(c) We do not just accept the explanation given in Sotah (that Nedarim follows Kesuvos, because it follows Perek Hamadir in Kesuvos, and Nazir follows Nedarim because it is a branch of Nedarim - because that would not be sufficient reason to take Nazir out of Kodshim, where it belongs (if anything, the Tana should rather have placed Nedarim next to Nazir, in Kodshim).

(d) We nevertheless need the answer in Sotah (not making do with the answer in our Sugya) - because then, the Tana should have placed Nazir after Gitin (where it is hinted in the Torah).

(a) The Tana begins the Mishnah with Kinuyin, but first explains Yados. Rava, basing himself on various Mishnahs (such as 'Bameh Madlikin, u'va'Meh Ein Madlikin' and 'Bameh Ishah Yotz'ah u'Vameh Einah Yotz'ah', where the Tana also does likewise) initially resolves this problem - by suggesting that the Tana always explains the last-mentioned case first (as a matter of policy).

(b) We have a problem with Rava's answer however, from the Mishnahs 'Bameh Beheimah Yotz'ah, u'Vameh Einah Yotz'ah', and from 'Yesh Nochlin u'Manchilin, Nochlin ve'Lo Manchilin ... ' - where the Tana explains the *first-mentioned* cases first.

(c) We answer that the Tana sometimes explains the first statement first, and sometimes, the last. In the above cases, he explains the last case first with regard to 'Bameh Ishah Yotz'ah u'Vameh Einah Yotz'ah' - because when it comes to personal Isurim, he prefers to mention the Chumra first; whereas ...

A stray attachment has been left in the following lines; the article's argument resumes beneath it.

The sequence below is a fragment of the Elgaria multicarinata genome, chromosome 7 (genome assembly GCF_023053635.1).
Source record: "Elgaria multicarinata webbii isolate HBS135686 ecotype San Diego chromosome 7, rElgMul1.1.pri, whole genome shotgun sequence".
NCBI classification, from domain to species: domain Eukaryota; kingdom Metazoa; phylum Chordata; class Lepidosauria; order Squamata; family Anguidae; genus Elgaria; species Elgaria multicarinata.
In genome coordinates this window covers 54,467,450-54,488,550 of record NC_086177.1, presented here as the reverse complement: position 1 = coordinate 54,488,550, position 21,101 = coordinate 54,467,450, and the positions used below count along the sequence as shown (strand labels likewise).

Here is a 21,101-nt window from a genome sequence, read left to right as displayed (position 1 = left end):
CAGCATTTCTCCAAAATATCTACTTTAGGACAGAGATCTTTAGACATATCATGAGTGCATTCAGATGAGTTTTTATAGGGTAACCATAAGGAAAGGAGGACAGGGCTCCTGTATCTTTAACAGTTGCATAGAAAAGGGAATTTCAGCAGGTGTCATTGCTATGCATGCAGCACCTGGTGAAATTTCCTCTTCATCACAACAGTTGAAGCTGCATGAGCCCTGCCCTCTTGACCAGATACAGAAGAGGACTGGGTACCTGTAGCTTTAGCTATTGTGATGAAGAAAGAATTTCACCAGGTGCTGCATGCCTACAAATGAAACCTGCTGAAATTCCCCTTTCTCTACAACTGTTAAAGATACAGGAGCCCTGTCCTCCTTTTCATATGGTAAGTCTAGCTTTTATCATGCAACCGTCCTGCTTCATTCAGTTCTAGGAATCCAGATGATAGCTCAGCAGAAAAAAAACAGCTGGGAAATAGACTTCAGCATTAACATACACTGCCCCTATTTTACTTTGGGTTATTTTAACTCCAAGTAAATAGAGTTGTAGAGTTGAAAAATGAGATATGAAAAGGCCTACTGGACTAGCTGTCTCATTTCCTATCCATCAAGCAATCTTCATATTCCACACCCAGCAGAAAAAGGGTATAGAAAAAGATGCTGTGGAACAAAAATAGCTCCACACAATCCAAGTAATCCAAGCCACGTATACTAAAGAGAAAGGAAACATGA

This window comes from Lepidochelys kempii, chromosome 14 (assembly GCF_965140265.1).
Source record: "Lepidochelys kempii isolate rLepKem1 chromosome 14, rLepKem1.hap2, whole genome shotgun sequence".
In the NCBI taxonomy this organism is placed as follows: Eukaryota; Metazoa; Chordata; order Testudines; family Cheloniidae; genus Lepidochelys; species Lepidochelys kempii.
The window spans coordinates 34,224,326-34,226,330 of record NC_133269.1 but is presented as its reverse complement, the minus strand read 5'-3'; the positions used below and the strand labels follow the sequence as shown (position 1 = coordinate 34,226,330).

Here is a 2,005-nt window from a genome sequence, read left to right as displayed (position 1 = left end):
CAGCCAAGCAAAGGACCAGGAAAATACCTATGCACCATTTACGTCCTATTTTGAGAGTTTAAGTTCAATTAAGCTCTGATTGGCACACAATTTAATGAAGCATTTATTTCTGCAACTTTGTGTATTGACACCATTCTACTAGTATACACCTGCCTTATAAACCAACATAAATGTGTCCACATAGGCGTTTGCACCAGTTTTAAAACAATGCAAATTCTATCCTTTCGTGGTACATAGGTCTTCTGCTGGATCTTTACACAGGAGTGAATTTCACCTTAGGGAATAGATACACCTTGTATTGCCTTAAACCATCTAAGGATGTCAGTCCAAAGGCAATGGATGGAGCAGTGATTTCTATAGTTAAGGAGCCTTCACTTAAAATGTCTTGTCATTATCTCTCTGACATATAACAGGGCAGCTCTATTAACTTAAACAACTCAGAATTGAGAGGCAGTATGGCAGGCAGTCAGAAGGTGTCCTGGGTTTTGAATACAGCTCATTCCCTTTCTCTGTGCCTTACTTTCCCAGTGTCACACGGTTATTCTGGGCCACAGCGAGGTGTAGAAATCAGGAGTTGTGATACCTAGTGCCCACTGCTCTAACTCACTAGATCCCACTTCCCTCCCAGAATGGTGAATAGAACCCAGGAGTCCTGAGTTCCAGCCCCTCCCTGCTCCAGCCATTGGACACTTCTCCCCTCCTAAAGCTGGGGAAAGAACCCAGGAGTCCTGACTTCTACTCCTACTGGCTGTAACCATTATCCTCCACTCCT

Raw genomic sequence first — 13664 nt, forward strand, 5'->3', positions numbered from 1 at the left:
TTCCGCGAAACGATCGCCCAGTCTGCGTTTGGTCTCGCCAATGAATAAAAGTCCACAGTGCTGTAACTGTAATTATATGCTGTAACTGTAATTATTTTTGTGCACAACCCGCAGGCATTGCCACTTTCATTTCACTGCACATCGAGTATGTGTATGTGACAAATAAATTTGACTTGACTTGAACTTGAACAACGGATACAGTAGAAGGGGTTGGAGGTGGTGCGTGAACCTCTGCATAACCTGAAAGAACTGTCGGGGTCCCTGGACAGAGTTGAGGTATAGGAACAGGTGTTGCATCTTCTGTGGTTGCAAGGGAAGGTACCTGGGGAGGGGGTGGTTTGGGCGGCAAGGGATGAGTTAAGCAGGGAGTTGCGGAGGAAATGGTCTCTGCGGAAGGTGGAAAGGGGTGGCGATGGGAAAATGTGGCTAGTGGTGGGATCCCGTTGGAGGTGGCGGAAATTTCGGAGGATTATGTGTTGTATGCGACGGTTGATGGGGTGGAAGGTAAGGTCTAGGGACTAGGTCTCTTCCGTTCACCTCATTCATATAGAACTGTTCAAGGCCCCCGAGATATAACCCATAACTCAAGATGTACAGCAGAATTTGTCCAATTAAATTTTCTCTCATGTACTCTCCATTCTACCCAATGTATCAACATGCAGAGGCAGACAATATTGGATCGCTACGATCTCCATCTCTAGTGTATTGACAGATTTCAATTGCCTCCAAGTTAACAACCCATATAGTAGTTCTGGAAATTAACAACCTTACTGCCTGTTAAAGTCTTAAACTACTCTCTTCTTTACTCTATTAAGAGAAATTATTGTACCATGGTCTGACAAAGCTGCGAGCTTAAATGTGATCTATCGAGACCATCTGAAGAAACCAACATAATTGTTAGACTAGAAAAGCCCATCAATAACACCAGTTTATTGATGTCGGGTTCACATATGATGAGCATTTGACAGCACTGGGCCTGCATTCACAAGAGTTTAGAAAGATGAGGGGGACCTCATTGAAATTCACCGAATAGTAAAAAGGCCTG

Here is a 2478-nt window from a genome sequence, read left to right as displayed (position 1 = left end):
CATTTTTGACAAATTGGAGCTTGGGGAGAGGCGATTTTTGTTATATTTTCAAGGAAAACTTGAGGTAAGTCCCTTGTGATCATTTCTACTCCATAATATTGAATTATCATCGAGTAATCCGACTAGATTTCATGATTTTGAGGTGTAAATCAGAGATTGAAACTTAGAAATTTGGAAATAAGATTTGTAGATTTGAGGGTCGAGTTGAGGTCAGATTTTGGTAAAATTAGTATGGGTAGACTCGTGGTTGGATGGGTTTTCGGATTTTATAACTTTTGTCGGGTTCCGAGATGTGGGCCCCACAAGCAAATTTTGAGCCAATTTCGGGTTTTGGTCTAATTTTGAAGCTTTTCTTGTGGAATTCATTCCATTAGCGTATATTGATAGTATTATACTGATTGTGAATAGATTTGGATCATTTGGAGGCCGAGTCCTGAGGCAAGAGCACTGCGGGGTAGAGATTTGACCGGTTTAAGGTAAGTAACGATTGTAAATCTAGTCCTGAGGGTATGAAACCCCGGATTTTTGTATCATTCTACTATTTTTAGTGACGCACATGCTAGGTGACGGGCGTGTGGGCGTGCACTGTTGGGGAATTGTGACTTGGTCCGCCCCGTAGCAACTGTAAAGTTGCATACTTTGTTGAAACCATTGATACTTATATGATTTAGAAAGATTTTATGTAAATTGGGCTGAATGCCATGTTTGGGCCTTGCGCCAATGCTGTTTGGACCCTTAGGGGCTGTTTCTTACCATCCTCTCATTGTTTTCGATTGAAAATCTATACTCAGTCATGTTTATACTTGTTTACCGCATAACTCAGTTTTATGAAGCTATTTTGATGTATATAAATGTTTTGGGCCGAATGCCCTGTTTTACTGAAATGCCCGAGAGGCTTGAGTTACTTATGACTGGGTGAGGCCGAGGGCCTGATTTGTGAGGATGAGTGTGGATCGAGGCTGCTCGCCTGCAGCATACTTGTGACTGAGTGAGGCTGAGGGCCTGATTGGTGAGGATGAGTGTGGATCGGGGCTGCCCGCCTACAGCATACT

1. ... regarding 'Bameh Beheimah Yotz'ah, u'Vameh Einah Yotz'ah', he explains the first case first, because he prefers to mention the lenient case first when it comes to Isurim concerning his animal (whose Din is altogether more lenient).
2. ... regarding 'Yesh Nochlin u'Manchilin, Nochlin ve'Lo Manchilin ... ' he prefers to do likewise - in order to first mention the Ikar Din of Nachalah (someone who has all the Dinim of an heir), and then of someone who is only a partial heir.
(d) And if the Tana explains Yados first because it is learned from a D'rashah ("Nazir Lehazir la'Hashem"), which is dear to him, he nevertheless prefers to open the Mishnah with Kinuyin - which are the Ikar Neder of which the Torah speaks.



(a) The Tana of our Mishnah knows that 'Ehei' means 'Ehei Nazir' and not 'Ehei be'Ta'anis' - because he is speaking when a Nazir is passing in front of the Noder at that moment.

(b) We try to prove from here that Shmuel holds 'Yadayim she'Einan Mochichos Lo Havyan Yadayim'. We take for granted that it is a Yad, and that 'Ehei' implies more N'zirus than a Ta'anis - on the grounds that N'zirus can always take effect immediately, whereas a Ta'anis cannot if the Noder has already eaten that day (as is usually the case).

(c) We answer that Shmuel does indeed hold that 'Yadayim she'Einan Mochichos Lo Havyan Yadayim' - in which case, the fact that a Nazir is passing in front of him transforms the Yadayim she'Einan Mochichos into Yadayim Mochichos.